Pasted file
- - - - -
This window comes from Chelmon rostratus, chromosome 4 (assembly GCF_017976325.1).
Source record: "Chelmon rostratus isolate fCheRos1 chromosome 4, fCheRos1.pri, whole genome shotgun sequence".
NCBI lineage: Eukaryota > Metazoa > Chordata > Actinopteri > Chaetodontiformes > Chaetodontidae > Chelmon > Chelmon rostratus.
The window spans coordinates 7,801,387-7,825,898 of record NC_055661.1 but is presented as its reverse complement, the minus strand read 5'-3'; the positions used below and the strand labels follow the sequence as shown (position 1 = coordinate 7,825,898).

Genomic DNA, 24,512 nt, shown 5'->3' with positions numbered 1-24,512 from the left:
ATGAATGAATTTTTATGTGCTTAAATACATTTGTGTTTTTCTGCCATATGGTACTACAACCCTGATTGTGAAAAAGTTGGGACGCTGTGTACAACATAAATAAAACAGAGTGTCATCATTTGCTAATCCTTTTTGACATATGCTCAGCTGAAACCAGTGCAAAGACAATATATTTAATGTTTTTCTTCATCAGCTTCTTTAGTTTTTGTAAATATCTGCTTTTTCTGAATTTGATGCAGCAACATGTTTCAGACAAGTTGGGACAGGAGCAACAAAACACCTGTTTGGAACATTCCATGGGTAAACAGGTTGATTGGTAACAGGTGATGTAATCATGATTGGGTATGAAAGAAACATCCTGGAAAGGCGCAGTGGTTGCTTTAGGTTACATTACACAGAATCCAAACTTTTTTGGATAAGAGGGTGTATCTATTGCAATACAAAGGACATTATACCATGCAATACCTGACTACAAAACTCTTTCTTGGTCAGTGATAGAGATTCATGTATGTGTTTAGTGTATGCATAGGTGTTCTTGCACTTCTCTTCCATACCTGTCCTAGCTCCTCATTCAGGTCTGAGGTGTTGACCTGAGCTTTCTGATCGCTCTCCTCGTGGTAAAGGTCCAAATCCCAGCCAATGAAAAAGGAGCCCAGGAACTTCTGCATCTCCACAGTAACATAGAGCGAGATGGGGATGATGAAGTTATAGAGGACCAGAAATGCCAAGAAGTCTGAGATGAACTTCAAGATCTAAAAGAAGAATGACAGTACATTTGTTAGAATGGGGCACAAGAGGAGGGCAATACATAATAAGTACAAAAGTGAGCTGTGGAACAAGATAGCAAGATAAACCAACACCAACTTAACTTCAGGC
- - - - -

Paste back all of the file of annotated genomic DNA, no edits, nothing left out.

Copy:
This window comes from Chelmon rostratus, chromosome 4 (assembly GCF_017976325.1).
Source record: "Chelmon rostratus isolate fCheRos1 chromosome 4, fCheRos1.pri, whole genome shotgun sequence".
NCBI lineage: Eukaryota > Metazoa > Chordata > Actinopteri > Chaetodontiformes > Chaetodontidae > Chelmon > Chelmon rostratus.
The window spans coordinates 7,801,387-7,825,898 of record NC_055661.1 but is presented as its reverse complement, the minus strand read 5'-3'; the positions used below and the strand labels follow the sequence as shown (position 1 = coordinate 7,825,898).

Genomic DNA, 24,512 nt, shown 5'->3' with positions numbered 1-24,512 from the left:
ATGAATGAATTTTTATGTGCTTAAATACATTTGTGTTTTTCTGCCATATGGTACTACAACCCTGATTGTGAAAAAGTTGGGACGCTGTGTACAACATAAATAAAACAGAGTGTCATCATTTGCTAATCCTTTTTGACATATGCTCAGCTGAAACCAGTGCAAAGACAATATATTTAATGTTTTTCTTCATCAGCTTCTTTAGTTTTTGTAAATATCTGCTTTTTCTGAATTTGATGCAGCAACATGTTTCAGACAAGTTGGGACAGGAGCAACAAAACACCTGTTTGGAACATTCCATGGGTAAACAGGTTGATTGGTAACAGGTGATGTAATCATGATTGGGTATGAAAGAAACATCCTGGAAAGGCGCAGTGGTTGCTTTAGGTTACATTACACAGAATCCAAACTTTTTTGGATAAGAGGGTGTATCTATTGCAATACAAAGGACATTATACCATGCAATACCTGACTACAAAACTCTTTCTTGGTCAGTGATAGAGATTCATGTATGTGTTTAGTGTATGCATAGGTGTTCTTGCACTTCTCTTCCATACCTGTCCTAGCTCCTCATTCAGGTCTGAGGTGTTGACCTGAGCTTTCTGATCGCTCTCCTCGTGGTAAAGGTCCAAATCCCAGCCAATGAAAAAGGAGCCCAGGAACTTCTGCATCTCCACAGTAACATAGAGCGAGATGGGGATGATGAAGTTATAGAGGACCAGAAATGCCAAGAAGTCTGAGATGAACTTCAAGATCTAAAAGAAGAATGACAGTACATTTGTTAGAATGGGGCACAAGAGGAGGGCAATACATAATAAGTACAAAAGTGAGCTGTGGAACAAGATAGCAAGATAAACCAACACCAACTTAACTTCAGGC